December 12, 2017

The Race That Is Set Before Us

Bob Condict

Not one among us is permitted to chart out his own race. But each one of us must “run with patience the race that is set before us.” In our day of highly competitive athletics each runner wants to make sure that the race he must run is the same as that of the other runners around him. But the believer is to be focusing on Jesus, the One who has charted our course and has run His race successfully.

This issue of FrontLine [March/April 2008] highlights the various races that our Lord has charted for Fundamental brethren around the world. For each of us the race must entail persecution. Peter writes for us, “Beloved, think it not strange concerning the fiery trial which is to try you, as though some strange thing happened unto you.” (1 Peter 4:12ff..) The intention of this focus is not for believers to compare or contrast their forms of persecution. Human comparison is not wise (2 Cor. 10:12). Rather, as our brethren suffer, we suffer with them. We pray for them in their tribulation, and we seek to bear their burdens. We also learn that when we suffer, we are not alone in our suffering. Jesus suffered first. All those who live godly in Christ Jesus will follow (2 Tim. 3:12; John 16:33).

Run the Race

In 1981 Bill Broadhurst entered the Pepsi Challenge, a 10,000-meter footrace in Omaha, Nebraska. The fastest participants posted times that year under thirty minutes, but none of those participants caught the headlines. It was Bill Broadhurst who captured the nation’s attention. Bill’s time? Two hours and twenty-nine minutes. Yet when Bill crossed the finish line that day, he was greeted by a roaring ovation of those who had gathered. Bill Rogers, a well-known marathoner and the winner of that year’s race, draped the firstplace medallion over the shoulder of the heavily perspiring runner. What made the interest of the spectators swoon over this runner with a less-than-spectacular time? Bill had become paralyzed on the left side during a surgery just two years earlier while a doctor was attempting to repair an aneurysm. Bill would never post spectacular times, but he had to run the race. His goal was not to come in first. His goal was to finish. And his finish was spectacular.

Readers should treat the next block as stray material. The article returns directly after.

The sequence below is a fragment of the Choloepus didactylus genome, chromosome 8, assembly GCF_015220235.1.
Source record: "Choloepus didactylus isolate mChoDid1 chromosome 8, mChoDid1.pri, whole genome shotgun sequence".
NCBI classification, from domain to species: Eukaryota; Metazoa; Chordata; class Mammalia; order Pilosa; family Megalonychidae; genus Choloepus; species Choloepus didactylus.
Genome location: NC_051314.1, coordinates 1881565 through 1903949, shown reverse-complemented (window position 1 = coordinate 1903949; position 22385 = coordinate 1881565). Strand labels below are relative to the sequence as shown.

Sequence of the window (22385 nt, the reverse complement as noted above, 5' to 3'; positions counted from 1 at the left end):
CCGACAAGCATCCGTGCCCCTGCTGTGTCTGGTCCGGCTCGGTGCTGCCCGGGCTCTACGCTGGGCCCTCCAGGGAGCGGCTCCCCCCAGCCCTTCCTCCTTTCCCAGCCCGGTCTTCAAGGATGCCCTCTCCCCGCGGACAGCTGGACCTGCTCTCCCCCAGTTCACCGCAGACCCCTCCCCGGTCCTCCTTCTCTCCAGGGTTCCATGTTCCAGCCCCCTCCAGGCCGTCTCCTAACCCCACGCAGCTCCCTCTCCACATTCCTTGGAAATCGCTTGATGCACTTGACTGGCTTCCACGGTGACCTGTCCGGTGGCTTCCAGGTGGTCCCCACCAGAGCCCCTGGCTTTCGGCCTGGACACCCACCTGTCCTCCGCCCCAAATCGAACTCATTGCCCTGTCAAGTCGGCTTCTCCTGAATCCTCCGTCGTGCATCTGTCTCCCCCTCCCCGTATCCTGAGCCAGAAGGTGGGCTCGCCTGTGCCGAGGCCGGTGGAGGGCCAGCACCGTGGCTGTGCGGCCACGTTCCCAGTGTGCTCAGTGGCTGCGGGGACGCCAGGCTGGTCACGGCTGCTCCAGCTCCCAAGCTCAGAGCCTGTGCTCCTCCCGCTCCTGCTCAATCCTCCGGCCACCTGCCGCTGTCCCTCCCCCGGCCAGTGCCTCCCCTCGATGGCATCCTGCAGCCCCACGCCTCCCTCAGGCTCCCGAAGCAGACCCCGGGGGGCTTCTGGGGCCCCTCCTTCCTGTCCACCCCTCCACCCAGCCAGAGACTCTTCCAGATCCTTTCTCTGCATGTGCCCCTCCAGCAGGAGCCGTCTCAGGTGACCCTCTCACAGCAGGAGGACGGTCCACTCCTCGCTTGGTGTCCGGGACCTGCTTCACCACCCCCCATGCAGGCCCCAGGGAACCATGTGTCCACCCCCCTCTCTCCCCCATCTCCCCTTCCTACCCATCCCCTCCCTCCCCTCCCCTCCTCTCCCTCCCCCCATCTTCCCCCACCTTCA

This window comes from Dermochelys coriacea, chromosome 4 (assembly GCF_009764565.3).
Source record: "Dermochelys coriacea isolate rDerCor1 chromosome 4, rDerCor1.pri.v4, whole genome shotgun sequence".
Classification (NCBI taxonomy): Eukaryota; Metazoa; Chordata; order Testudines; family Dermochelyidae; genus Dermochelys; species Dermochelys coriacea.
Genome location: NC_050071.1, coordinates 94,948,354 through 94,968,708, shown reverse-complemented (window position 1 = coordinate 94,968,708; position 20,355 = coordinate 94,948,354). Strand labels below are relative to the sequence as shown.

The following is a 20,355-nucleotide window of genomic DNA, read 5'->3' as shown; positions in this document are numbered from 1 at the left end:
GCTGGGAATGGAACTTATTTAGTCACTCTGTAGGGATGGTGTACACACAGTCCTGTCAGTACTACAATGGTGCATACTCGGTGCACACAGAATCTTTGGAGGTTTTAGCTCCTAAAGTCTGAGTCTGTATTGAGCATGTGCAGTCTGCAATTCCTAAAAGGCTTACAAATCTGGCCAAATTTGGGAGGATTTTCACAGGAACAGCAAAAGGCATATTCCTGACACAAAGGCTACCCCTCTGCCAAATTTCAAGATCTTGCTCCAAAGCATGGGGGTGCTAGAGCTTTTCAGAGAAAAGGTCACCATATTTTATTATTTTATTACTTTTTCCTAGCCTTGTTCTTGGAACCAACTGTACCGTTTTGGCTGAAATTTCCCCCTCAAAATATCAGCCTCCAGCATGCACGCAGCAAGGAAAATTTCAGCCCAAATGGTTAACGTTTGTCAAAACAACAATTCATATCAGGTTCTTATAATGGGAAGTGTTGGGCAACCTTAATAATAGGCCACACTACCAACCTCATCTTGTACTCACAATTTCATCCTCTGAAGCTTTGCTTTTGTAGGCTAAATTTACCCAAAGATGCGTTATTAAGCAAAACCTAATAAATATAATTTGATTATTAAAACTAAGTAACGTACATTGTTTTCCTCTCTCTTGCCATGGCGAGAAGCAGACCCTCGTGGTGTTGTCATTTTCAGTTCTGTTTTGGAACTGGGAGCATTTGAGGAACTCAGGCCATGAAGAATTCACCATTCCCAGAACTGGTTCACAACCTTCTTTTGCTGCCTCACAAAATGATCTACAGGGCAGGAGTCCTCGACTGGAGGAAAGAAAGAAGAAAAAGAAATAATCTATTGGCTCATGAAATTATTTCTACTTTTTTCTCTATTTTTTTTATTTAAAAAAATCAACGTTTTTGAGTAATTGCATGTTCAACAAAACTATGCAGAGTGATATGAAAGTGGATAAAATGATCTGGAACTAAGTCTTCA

Finishing is the goal of the believer in the race that is set out for him. The Author of the race has planned each step of the course, and His expectation is for the runner to run all the way to the finish line. This was something in which Paul could boast as he saw his finish line approaching: “I have fought a good fight, I have finished my course, I have kept the faith:” (2 Timothy 4:7) The race that the Lord set before Paul was one that was to include a large share of suffering. When the Lord was giving instructions to Ananias regarding the baptism and initial discipleship of Saul of Tarsus (Acts 9:15–26), he indicated that Paul would suffer much for the sake of Jesus’ name. In Colossians 1:24 Paul indicates that his sufferings were a benefit to the church to “fill up that which is behind of the afflictions of Christ in my flesh.” Paul enumerates the various forms of suffering he had endured during his sojourn in 2 Corinthians 11:23–28.

Are they ministers of Christ? (I speak as a fool) I am more; in labours more abundant, in stripes above measure, in prisons more frequent, in deaths oft. Of the Jews five times received I forty stripes save one. Thrice was I beaten with rods, once was I stoned, thrice I suffered shipwreck, a night and a day I have been in the deep; In journeyings often, in perils of waters, in perils of robbers, in perils by mine own countrymen, in perils by the heathen, in perils in the city, in perils in the wilderness, in perils in the sea, in perils among false brethren; In weariness and painfulness, in watchings often, in hunger and thirst, in fastings often, in cold and nakedness. Beside those things that are without, that which cometh upon me daily, the care of all the churches.

Pauls’ race was filled with difficulty, suffering, and persecution. Your race will be filled with difficulties as well. The goal, then, is to finish the race that God has ordained for you. To compare your race with the race of others would be foolish. Believers will face varying degrees of suffering; the type and purpose of sufferings that will be a part of your race are in the hands of Him who is charting your course.

Embrace the Race